Vic­to­rian coun­try house with an award-win­ning new look

This home near Scarborough has ben­e­fited from an ar­chi­tect’s hand and an artist’s touch. Sharon Dale re­ports.

Yorkshire Post - Property - - PROPERTY -

AL­THOUGH the prop­erty brochure for Leb­ber­ston Hall stated “in need of mod­erni­sa­tion”, nei­ther the es­tate agent nor the ven­dor could have imag­ined just how far the new own­ers would go.

“The idea was to build a very mod­ern house from scratch, but this has turned out bet­ter,” says Shirley Vau­velle. “It’s now very con­tem­po­rary, but it has that sense of his­tory.”

She and her fam­ily swapped their rus­tic farm­house in Hud­der­s­field for the Vic­to­rian coun­try house, near Scarborough, even though it ticked all the wrong boxes.

Their search area was Leeds and they wanted a build­ing plot not a ren­o­va­tion, but es­tate agent Si­mon Blyth, who sold their old home, per­suaded them to view af­ter spot­ting the hall’s charms.

“I fell in love with the feel of it. It needed a lot of work, but the house and the gar­den had amaz­ing po­ten­tial,” says Shirley, an artist.

They had al­ready iden­ti­fied ar­chi­tect Ric Blenkharn, of Bramhall Blenkharm in Mal­ton, as the right man to cre­ate their dream home. He came up with a rad­i­cal plan to turn the gloomy rab­bit war­ren of rooms into an ul­tra-con­tem­po­rary, light-filled home.

This in­volved re­con­fig­ur­ing all the in­ter­nal space and cre­at­ing two ex­ten­sions to the house, which Scarborough Coun­cil plan­ning of­fi­cials agreed to. Two ex­ist­ing garages and a sta­ble were con­verted into a spa­cious, open kitchen with a glass wall over­look­ing a court­yard on one side and a fea­ture pond on the other.

On the other side of the house, a two-storey high room was cre­ated where the orig­i­nal lean-to kitchen had been. An out­dated con­ser­va­tory was re­placed with a glass orangery and the bay win­dows, which they dis­cov­ered weren’t sup­port­ing the house at all, were re­placed with large floor to ceil­ing ver­sions.

The work started in May 2004 and ended in Oc­to­ber 2005 and the prop­erty, which is now al­most dou­ble its orig­i­nal size, has six bed­rooms and five bath­rooms, two enor­mous sit­ting rooms, the orangery, a games room, study and the kitchen din­ing area down­stairs.

“At one point there were just four walls left,” says Shirley, a mixed me­dia artist, who has added some of her own touches, in­clud­ing her paint­ings, sculp­tures and ce­ram­ics.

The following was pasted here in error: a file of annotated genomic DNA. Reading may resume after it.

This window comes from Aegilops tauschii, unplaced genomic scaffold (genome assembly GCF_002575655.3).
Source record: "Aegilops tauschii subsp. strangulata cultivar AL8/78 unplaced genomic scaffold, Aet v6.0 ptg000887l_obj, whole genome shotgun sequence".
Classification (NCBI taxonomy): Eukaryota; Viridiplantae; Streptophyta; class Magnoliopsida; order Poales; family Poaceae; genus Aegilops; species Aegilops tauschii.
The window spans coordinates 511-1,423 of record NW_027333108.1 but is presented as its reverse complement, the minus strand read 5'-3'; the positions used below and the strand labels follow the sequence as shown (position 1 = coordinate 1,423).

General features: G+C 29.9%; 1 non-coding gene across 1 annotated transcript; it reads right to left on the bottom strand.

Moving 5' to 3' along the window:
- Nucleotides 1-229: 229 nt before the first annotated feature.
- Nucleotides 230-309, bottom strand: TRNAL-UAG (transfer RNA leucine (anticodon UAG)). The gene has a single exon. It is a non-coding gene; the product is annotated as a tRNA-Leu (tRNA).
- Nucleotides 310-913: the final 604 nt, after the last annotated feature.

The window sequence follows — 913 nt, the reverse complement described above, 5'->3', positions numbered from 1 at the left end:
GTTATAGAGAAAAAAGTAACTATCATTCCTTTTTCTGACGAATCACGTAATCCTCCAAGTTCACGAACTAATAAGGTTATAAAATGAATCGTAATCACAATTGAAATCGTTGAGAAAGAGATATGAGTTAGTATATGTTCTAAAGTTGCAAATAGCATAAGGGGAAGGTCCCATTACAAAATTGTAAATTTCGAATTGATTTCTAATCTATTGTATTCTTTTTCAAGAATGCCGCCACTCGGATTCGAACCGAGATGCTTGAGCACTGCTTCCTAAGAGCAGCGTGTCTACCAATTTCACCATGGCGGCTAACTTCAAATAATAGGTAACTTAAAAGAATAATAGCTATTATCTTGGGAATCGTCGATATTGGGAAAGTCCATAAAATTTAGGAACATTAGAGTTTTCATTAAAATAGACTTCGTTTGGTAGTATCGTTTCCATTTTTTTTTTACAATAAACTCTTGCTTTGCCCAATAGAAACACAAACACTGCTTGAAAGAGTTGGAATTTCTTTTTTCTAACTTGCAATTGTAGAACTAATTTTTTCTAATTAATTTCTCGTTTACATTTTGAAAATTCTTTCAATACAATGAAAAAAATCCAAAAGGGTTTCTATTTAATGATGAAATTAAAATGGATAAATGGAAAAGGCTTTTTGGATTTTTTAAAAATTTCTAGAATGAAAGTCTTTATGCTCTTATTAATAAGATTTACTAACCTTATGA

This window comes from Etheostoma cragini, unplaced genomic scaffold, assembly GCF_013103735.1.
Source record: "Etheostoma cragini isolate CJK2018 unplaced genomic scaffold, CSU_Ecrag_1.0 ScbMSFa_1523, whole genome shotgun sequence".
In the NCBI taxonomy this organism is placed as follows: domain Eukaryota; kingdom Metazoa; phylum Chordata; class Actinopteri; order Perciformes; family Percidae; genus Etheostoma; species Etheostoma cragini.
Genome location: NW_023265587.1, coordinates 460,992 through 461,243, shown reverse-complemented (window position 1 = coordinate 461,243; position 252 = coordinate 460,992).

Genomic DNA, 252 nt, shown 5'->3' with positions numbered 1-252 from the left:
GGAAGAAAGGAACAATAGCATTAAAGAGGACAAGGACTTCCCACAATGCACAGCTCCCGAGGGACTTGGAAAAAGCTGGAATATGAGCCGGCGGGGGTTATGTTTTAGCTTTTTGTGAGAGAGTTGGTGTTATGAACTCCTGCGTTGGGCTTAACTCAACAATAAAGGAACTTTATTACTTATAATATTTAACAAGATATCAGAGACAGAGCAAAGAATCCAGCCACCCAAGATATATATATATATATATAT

“I was also very keen to in­tro­duce a lot of tex­tures. I trained and worked in tex­tiles so cre­at­ing a tac­tile el­e­ment to the house was very im­por­tant.”

The enor­mous con­crete fire­place in the sit­ting room was her idea, re­fined by Ric.

“The win­dows in the ex­ten­sion re­ally brought the light and the views of the gar­den into the house,” says Shirley.

“But it still looked like a large box in there, so I sug­gested cre­at­ing a fire­place which stretched right up through the two storeys. It was Ric who sug­gested us­ing con­crete, but it had to be done in sec­tions to pre­vent it crack­ing.”

The kitchen units were im­ported from Bel­gium and the work top is sec­tions of Basaltino (lava rock), which weighed more than two tonnes.

“Orig­i­nally the kitchen was go­ing to be on one level, un­til a friend said it would end up look­ing like a com­mu­nity cen­tre,” says Shirley. “That was when I de­cided to in­clude a step, to break up the space and define the ar­eas.”

There weren’t many pe­riod fea­tures left in the early 19th cen­tury prop­erty when they bought it, but they sal­vaged what they could, in­clud­ing the main stair­case. The old cel­lar steps were left ex­posed, along with a safe in the hall­way. The pantry un­derneath the main stair­case was con­verted into a snug with rough stone steps and curved walls.

The build and dec­o­ra­tion costs for the prop­erty were slightly more than ex­pected, not least be­cause Whitby her­ring­bone stone had to be used to build the ex­ten­sion at the back, but it has been worth ev­ery penny ac­cord­ing to Shirley.

The light-filled home, which won “Best One-Off House” at the national LABC awards, has helped in­spire her work and prompted greater suc­cess.

“I turned the fam­ily room into a stu­dio and the light is just amaz­ing. I use the plants in the gar­den in my work and I also col­lect drift wood and other pieces from the beach, which is close by,” she says.

Af­ter eight years, she is sell­ing to down­size now her two el­dest sons have grown-up, but it is with much sad­ness.

“I know I’ll never have an­other stu­dio like this but I’m hop­ing to find some­thing smaller and I’d like to do some­thing sim­i­lar to this. I’d like to take an old house and make it lighter and more mod­ern. I can def­i­nitely see my­self knock­ing a few walls down.”

www.shirley­vau­; Bramhall Blenkharn, www.*Leb­ber­ston Hall is for sale for £995,000 with Carter Jonas, tel: 01904 558200, www. carter­ It has an en­trance hall, sit­ting room , fam­ily room, games room, study, kitchen break­fast room, gar­den room, mas­ter bed­room with en suite bath­room and walk-in wardrobe, five fur­ther bed­rooms, three with en suites, a bath­room, base­ment, work­shop, gar­dens with pond three acres.

UL­TRA-CON­TEM­PO­RARY: This stun­ning trans­for­ma­tion of a Vic­to­rian coun­try house has cre­ated a light-filled, mod­ern home full of char­ac­ter. The gar­dens in­clude a large pond that adds to the tran­quil­ity of the sur­round­ings.

LIGHT FAN­TAS­TIC: The house, and its stu­dio filled with nat­u­ral light, has helped in­form and in­spire Shirley Vau­velle’s work.

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